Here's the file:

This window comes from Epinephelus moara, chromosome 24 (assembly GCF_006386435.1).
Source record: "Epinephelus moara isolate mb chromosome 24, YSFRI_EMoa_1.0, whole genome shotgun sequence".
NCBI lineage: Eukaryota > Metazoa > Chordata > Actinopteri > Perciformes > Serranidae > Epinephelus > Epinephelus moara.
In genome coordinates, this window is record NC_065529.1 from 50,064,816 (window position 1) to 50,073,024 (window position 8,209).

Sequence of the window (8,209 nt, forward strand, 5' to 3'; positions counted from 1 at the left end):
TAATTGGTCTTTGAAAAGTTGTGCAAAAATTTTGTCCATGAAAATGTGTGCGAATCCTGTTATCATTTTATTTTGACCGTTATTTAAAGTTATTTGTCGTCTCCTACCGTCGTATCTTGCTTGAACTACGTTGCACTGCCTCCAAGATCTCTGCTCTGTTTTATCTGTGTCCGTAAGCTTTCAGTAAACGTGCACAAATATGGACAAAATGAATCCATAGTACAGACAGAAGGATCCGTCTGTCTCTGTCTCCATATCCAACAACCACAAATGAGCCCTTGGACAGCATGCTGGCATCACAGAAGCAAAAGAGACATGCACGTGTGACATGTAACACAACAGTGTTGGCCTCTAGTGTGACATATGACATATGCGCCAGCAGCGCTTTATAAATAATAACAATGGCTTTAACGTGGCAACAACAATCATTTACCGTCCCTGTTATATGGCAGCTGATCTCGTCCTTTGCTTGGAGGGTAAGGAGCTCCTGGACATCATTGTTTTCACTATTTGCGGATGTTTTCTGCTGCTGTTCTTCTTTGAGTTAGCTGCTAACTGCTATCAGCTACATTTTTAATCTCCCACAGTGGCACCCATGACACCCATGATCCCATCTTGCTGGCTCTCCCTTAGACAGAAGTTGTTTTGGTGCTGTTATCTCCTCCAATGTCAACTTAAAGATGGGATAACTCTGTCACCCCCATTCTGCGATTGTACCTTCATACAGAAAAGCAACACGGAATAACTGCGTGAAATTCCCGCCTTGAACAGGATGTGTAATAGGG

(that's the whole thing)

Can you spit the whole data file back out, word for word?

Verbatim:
This window comes from Epinephelus moara, chromosome 24 (assembly GCF_006386435.1).
Source record: "Epinephelus moara isolate mb chromosome 24, YSFRI_EMoa_1.0, whole genome shotgun sequence".
NCBI lineage: Eukaryota > Metazoa > Chordata > Actinopteri > Perciformes > Serranidae > Epinephelus > Epinephelus moara.
In genome coordinates, this window is record NC_065529.1 from 50,064,816 (window position 1) to 50,073,024 (window position 8,209).

Sequence of the window (8,209 nt, forward strand, 5' to 3'; positions counted from 1 at the left end):
TAATTGGTCTTTGAAAAGTTGTGCAAAAATTTTGTCCATGAAAATGTGTGCGAATCCTGTTATCATTTTATTTTGACCGTTATTTAAAGTTATTTGTCGTCTCCTACCGTCGTATCTTGCTTGAACTACGTTGCACTGCCTCCAAGATCTCTGCTCTGTTTTATCTGTGTCCGTAAGCTTTCAGTAAACGTGCACAAATATGGACAAAATGAATCCATAGTACAGACAGAAGGATCCGTCTGTCTCTGTCTCCATATCCAACAACCACAAATGAGCCCTTGGACAGCATGCTGGCATCACAGAAGCAAAAGAGACATGCACGTGTGACATGTAACACAACAGTGTTGGCCTCTAGTGTGACATATGACATATGCGCCAGCAGCGCTTTATAAATAATAACAATGGCTTTAACGTGGCAACAACAATCATTTACCGTCCCTGTTATATGGCAGCTGATCTCGTCCTTTGCTTGGAGGGTAAGGAGCTCCTGGACATCATTGTTTTCACTATTTGCGGATGTTTTCTGCTGCTGTTCTTCTTTGAGTTAGCTGCTAACTGCTATCAGCTACATTTTTAATCTCCCACAGTGGCACCCATGACACCCATGATCCCATCTTGCTGGCTCTCCCTTAGACAGAAGTTGTTTTGGTGCTGTTATCTCCTCCAATGTCAACTTAAAGATGGGATAACTCTGTCACCCCCATTCTGCGATTGTACCTTCATACAGAAAAGCAACACGGAATAACTGCGTGAAATTCCCGCCTTGAACAGGATGTGTAATAGGG